Darrell’s main problem was anger, and mine was fear. He would react by blowing up, while I would react with crying followed by emotional distancing (shutting down). I would then brood over it and come back around to attack* on a different day with a different angle – he would blow up, I would react by crying then shutting down. I would brood over it and come back around to attack on a different day with yet a different angle… Rinse and repeat — again.
I felt he never heard me and he felt I never listened to him. We were both right! Neither of us were listening or hearing because both of us were taking the emotional cues to defend and protect the turf of our own opinions. I blamed him for making me shut down emotionally, and he blamed me for making him angry. Where there is no ownership of emotions, there will be no responsibility for behaviours.
Here’s a random example of how it worked. There would be some kind of disagreement between us. He would say something ‘wrong’ – in anger, or too harsh, or whatever else – I was offended somehow, in some way, I was hurt or disagreed with him. <dysfunctional communication would normally be well on its way> Rather than shut down or say something emotionally charged, I would write down the situation and put it in the Truce Box – and visually close the lid (file, I kept mine on my computer).
The Truce Box sat there quietly on my computer, holding all of the emotion… so that I didn’t need to. I could carry on with my day or activity, knowing that a Truce Box Talk was coming. My feelings weren’t suppressed or forgotten emotions that were deemed inconsequential – they were just sitting safely in the truce.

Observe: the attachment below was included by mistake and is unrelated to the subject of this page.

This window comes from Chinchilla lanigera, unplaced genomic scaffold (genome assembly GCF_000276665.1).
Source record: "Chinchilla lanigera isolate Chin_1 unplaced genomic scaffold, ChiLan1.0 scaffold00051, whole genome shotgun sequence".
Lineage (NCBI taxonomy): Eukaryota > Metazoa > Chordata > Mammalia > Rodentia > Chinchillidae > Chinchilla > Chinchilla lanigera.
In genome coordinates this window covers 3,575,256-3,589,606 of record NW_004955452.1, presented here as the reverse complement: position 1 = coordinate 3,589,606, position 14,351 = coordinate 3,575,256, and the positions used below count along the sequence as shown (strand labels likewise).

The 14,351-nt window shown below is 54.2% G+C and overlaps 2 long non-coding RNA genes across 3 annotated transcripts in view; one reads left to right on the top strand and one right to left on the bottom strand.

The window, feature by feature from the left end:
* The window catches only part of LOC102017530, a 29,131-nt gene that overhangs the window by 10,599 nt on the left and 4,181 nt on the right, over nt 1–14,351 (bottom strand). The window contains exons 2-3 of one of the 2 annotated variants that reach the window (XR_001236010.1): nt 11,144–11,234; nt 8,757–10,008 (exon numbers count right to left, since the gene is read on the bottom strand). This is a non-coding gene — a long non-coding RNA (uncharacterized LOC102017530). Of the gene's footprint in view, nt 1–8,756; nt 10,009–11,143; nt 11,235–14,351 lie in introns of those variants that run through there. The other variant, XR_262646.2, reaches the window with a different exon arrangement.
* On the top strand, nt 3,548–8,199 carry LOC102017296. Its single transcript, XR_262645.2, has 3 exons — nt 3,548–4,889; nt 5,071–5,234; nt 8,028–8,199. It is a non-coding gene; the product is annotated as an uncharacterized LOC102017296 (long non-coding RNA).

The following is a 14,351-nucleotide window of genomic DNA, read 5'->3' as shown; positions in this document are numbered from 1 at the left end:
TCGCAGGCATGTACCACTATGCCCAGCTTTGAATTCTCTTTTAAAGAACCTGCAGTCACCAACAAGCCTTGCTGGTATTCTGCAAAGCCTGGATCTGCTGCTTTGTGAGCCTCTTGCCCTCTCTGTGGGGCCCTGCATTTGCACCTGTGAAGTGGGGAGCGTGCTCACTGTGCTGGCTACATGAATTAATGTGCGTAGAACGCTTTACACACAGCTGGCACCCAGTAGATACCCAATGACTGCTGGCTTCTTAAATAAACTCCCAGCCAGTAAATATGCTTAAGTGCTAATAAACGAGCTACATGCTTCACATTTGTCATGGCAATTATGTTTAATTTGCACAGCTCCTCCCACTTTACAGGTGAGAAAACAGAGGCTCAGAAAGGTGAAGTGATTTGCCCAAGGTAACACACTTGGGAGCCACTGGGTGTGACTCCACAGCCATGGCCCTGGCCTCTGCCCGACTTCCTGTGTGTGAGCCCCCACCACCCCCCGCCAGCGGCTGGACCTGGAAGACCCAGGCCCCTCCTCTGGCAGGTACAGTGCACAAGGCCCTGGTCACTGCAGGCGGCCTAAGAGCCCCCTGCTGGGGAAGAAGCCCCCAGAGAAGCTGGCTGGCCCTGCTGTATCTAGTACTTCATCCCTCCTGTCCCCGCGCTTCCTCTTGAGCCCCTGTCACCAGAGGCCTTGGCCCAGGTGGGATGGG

As juvenile as all this sounds these steps were necessary, both of us were emotionally immature. Like I said in Part 1, we had ZERO conflict resolution skills. Normally you begin to learn these as children and they are built on as you grow up. We’d missed out on that, and we had to start somewhere. The good news is that it didn’t take long once we had a plan. And the most beautiful part was that we got to grow up emotionally, together.
When you separate the emotion from the conflict, you can look at the conflict with different eyes and a different heart.
Your marriage is a huge puzzle and you have to build it with your spouse. You each bring different pieces to complete the picture, and you have to learn to work together so that you can finish it. Let’s say you are both working on the bottom part of the puzzle and there develops a conflict about which puzzle piece should be placed in a particular place. The Truce Box enabled us to still work on other areas of our puzzle, then come back to the difficult spot at a later date.
*I say the word attack because it was my intention to continue the ‘discussion’ in order to change his mind, or get him to see my way.
In Part 3 – The Truce Box Talk, Freedom, strength and acceptance are found in the truce.